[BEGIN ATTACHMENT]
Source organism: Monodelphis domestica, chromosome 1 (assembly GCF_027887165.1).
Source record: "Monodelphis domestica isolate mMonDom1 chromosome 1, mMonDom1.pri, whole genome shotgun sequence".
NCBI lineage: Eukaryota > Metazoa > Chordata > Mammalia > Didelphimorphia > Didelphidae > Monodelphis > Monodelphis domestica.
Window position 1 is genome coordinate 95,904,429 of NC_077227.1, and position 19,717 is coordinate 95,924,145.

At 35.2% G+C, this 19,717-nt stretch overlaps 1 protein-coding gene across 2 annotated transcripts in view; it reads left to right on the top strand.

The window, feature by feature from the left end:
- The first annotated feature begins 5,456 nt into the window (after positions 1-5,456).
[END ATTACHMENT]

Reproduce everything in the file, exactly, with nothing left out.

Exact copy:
Source organism: Monodelphis domestica, chromosome 1 (assembly GCF_027887165.1).
Source record: "Monodelphis domestica isolate mMonDom1 chromosome 1, mMonDom1.pri, whole genome shotgun sequence".
NCBI lineage: Eukaryota > Metazoa > Chordata > Mammalia > Didelphimorphia > Didelphidae > Monodelphis > Monodelphis domestica.
Window position 1 is genome coordinate 95,904,429 of NC_077227.1, and position 19,717 is coordinate 95,924,145.

At 35.2% G+C, this 19,717-nt stretch overlaps 1 protein-coding gene across 2 annotated transcripts in view; it reads left to right on the top strand.

The window, feature by feature from the left end:
- The first annotated feature begins 5,456 nt into the window (after positions 1-5,456).